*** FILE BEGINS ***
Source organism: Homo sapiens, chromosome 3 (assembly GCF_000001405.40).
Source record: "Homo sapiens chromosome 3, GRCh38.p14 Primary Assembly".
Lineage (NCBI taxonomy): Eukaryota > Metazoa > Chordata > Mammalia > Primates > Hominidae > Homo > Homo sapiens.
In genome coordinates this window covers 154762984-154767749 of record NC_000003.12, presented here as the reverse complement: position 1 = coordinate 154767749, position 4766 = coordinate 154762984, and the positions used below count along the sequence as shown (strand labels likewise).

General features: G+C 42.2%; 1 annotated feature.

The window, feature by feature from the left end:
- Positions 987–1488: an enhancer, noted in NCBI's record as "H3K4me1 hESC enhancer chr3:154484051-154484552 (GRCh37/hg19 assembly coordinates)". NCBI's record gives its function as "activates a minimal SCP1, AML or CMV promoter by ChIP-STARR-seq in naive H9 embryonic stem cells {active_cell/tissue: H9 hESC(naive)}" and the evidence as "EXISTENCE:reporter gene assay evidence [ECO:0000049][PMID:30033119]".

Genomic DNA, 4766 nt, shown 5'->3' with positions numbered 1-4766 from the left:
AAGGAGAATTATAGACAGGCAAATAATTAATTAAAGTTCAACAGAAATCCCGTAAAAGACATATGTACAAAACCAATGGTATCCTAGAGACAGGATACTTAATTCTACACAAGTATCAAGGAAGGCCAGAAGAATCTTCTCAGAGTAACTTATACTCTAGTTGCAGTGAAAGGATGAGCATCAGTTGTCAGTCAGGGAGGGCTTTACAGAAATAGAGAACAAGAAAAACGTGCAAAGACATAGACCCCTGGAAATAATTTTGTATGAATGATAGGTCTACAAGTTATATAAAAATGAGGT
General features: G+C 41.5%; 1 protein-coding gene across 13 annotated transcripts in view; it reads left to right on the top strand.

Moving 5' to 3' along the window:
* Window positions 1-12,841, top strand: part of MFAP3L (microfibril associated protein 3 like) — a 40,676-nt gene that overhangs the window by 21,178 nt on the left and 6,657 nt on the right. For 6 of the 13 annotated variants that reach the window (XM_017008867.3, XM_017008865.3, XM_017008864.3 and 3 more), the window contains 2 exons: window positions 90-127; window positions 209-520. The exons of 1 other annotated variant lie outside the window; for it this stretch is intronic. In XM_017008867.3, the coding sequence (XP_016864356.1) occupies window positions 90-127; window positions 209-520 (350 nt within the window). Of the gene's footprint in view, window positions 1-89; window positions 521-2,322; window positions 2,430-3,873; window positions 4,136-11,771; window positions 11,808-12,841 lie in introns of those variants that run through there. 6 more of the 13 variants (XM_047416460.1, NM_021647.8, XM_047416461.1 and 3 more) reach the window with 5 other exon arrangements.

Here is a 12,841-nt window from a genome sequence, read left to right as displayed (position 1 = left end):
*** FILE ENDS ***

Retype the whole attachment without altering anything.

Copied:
Source organism: Homo sapiens, chromosome 3 (assembly GCF_000001405.40).
Source record: "Homo sapiens chromosome 3, GRCh38.p14 Primary Assembly".
Lineage (NCBI taxonomy): Eukaryota > Metazoa > Chordata > Mammalia > Primates > Hominidae > Homo > Homo sapiens.
In genome coordinates this window covers 154762984-154767749 of record NC_000003.12, presented here as the reverse complement: position 1 = coordinate 154767749, position 4766 = coordinate 154762984, and the positions used below count along the sequence as shown (strand labels likewise).

General features: G+C 42.2%; 1 annotated feature.

The window, feature by feature from the left end:
- Positions 987–1488: an enhancer, noted in NCBI's record as "H3K4me1 hESC enhancer chr3:154484051-154484552 (GRCh37/hg19 assembly coordinates)". NCBI's record gives its function as "activates a minimal SCP1, AML or CMV promoter by ChIP-STARR-seq in naive H9 embryonic stem cells {active_cell/tissue: H9 hESC(naive)}" and the evidence as "EXISTENCE:reporter gene assay evidence [ECO:0000049][PMID:30033119]".

Genomic DNA, 4766 nt, shown 5'->3' with positions numbered 1-4766 from the left:
AAGGAGAATTATAGACAGGCAAATAATTAATTAAAGTTCAACAGAAATCCCGTAAAAGACATATGTACAAAACCAATGGTATCCTAGAGACAGGATACTTAATTCTACACAAGTATCAAGGAAGGCCAGAAGAATCTTCTCAGAGTAACTTATACTCTAGTTGCAGTGAAAGGATGAGCATCAGTTGTCAGTCAGGGAGGGCTTTACAGAAATAGAGAACAAGAAAAACGTGCAAAGACATAGACCCCTGGAAATAATTTTGTATGAATGATAGGTCTACAAGTTATATAAAAATGAGGT
General features: G+C 41.5%; 1 protein-coding gene across 13 annotated transcripts in view; it reads left to right on the top strand.

Moving 5' to 3' along the window:
* Window positions 1-12,841, top strand: part of MFAP3L (microfibril associated protein 3 like) — a 40,676-nt gene that overhangs the window by 21,178 nt on the left and 6,657 nt on the right. For 6 of the 13 annotated variants that reach the window (XM_017008867.3, XM_017008865.3, XM_017008864.3 and 3 more), the window contains 2 exons: window positions 90-127; window positions 209-520. The exons of 1 other annotated variant lie outside the window; for it this stretch is intronic. In XM_017008867.3, the coding sequence (XP_016864356.1) occupies window positions 90-127; window positions 209-520 (350 nt within the window). Of the gene's footprint in view, window positions 1-89; window positions 521-2,322; window positions 2,430-3,873; window positions 4,136-11,771; window positions 11,808-12,841 lie in introns of those variants that run through there. 6 more of the 13 variants (XM_047416460.1, NM_021647.8, XM_047416461.1 and 3 more) reach the window with 5 other exon arrangements.

Here is a 12,841-nt window from a genome sequence, read left to right as displayed (position 1 = left end):